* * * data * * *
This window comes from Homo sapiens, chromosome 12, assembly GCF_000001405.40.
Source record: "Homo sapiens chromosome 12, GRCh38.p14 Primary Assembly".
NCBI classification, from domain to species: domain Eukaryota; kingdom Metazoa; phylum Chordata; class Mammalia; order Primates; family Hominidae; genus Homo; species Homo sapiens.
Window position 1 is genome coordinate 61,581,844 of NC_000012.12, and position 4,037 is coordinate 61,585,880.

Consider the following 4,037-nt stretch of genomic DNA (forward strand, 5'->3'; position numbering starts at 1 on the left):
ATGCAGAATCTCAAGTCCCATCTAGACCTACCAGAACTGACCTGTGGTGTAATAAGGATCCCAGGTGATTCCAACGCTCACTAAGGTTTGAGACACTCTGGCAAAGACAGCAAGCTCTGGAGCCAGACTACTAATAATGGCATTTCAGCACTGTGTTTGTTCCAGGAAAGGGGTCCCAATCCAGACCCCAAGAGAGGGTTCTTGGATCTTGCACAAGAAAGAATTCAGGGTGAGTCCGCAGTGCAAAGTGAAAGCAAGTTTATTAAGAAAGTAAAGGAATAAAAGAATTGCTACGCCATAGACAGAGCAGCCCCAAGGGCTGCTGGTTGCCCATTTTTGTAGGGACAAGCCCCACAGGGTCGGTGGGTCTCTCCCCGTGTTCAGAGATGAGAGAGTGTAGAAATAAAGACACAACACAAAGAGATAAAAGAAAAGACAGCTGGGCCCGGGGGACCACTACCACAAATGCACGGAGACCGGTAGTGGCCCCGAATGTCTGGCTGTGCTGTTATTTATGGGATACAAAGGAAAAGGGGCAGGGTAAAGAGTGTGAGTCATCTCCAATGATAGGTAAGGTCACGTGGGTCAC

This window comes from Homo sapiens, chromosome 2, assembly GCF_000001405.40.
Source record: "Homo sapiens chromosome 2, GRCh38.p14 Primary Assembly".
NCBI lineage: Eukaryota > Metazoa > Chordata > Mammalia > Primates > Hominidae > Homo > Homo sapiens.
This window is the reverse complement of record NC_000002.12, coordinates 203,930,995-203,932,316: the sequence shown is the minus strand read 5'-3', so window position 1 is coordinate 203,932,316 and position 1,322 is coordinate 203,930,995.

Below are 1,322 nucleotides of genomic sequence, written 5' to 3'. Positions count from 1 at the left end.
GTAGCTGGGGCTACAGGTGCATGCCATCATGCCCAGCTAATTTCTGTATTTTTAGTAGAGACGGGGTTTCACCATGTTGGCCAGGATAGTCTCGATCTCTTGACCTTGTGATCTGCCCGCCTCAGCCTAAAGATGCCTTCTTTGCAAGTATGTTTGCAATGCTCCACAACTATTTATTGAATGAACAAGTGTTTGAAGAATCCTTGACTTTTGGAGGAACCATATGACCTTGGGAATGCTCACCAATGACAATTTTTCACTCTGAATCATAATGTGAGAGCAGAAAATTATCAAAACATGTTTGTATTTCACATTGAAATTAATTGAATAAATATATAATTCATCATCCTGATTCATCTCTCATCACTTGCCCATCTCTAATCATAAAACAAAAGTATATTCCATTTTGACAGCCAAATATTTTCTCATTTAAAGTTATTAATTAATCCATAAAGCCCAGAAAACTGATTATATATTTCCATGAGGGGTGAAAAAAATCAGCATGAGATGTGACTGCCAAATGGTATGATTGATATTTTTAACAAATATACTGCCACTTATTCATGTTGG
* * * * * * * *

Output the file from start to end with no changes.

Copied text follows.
This window comes from Homo sapiens, chromosome 12, assembly GCF_000001405.40.
Source record: "Homo sapiens chromosome 12, GRCh38.p14 Primary Assembly".
NCBI classification, from domain to species: domain Eukaryota; kingdom Metazoa; phylum Chordata; class Mammalia; order Primates; family Hominidae; genus Homo; species Homo sapiens.
Window position 1 is genome coordinate 61,581,844 of NC_000012.12, and position 4,037 is coordinate 61,585,880.

Consider the following 4,037-nt stretch of genomic DNA (forward strand, 5'->3'; position numbering starts at 1 on the left):
ATGCAGAATCTCAAGTCCCATCTAGACCTACCAGAACTGACCTGTGGTGTAATAAGGATCCCAGGTGATTCCAACGCTCACTAAGGTTTGAGACACTCTGGCAAAGACAGCAAGCTCTGGAGCCAGACTACTAATAATGGCATTTCAGCACTGTGTTTGTTCCAGGAAAGGGGTCCCAATCCAGACCCCAAGAGAGGGTTCTTGGATCTTGCACAAGAAAGAATTCAGGGTGAGTCCGCAGTGCAAAGTGAAAGCAAGTTTATTAAGAAAGTAAAGGAATAAAAGAATTGCTACGCCATAGACAGAGCAGCCCCAAGGGCTGCTGGTTGCCCATTTTTGTAGGGACAAGCCCCACAGGGTCGGTGGGTCTCTCCCCGTGTTCAGAGATGAGAGAGTGTAGAAATAAAGACACAACACAAAGAGATAAAAGAAAAGACAGCTGGGCCCGGGGGACCACTACCACAAATGCACGGAGACCGGTAGTGGCCCCGAATGTCTGGCTGTGCTGTTATTTATGGGATACAAAGGAAAAGGGGCAGGGTAAAGAGTGTGAGTCATCTCCAATGATAGGTAAGGTCACGTGGGTCAC

This window comes from Homo sapiens, chromosome 2, assembly GCF_000001405.40.
Source record: "Homo sapiens chromosome 2, GRCh38.p14 Primary Assembly".
NCBI lineage: Eukaryota > Metazoa > Chordata > Mammalia > Primates > Hominidae > Homo > Homo sapiens.
This window is the reverse complement of record NC_000002.12, coordinates 203,930,995-203,932,316: the sequence shown is the minus strand read 5'-3', so window position 1 is coordinate 203,932,316 and position 1,322 is coordinate 203,930,995.

Below are 1,322 nucleotides of genomic sequence, written 5' to 3'. Positions count from 1 at the left end.
GTAGCTGGGGCTACAGGTGCATGCCATCATGCCCAGCTAATTTCTGTATTTTTAGTAGAGACGGGGTTTCACCATGTTGGCCAGGATAGTCTCGATCTCTTGACCTTGTGATCTGCCCGCCTCAGCCTAAAGATGCCTTCTTTGCAAGTATGTTTGCAATGCTCCACAACTATTTATTGAATGAACAAGTGTTTGAAGAATCCTTGACTTTTGGAGGAACCATATGACCTTGGGAATGCTCACCAATGACAATTTTTCACTCTGAATCATAATGTGAGAGCAGAAAATTATCAAAACATGTTTGTATTTCACATTGAAATTAATTGAATAAATATATAATTCATCATCCTGATTCATCTCTCATCACTTGCCCATCTCTAATCATAAAACAAAAGTATATTCCATTTTGACAGCCAAATATTTTCTCATTTAAAGTTATTAATTAATCCATAAAGCCCAGAAAACTGATTATATATTTCCATGAGGGGTGAAAAAAATCAGCATGAGATGTGACTGCCAAATGGTATGATTGATATTTTTAACAAATATACTGCCACTTATTCATGTTGG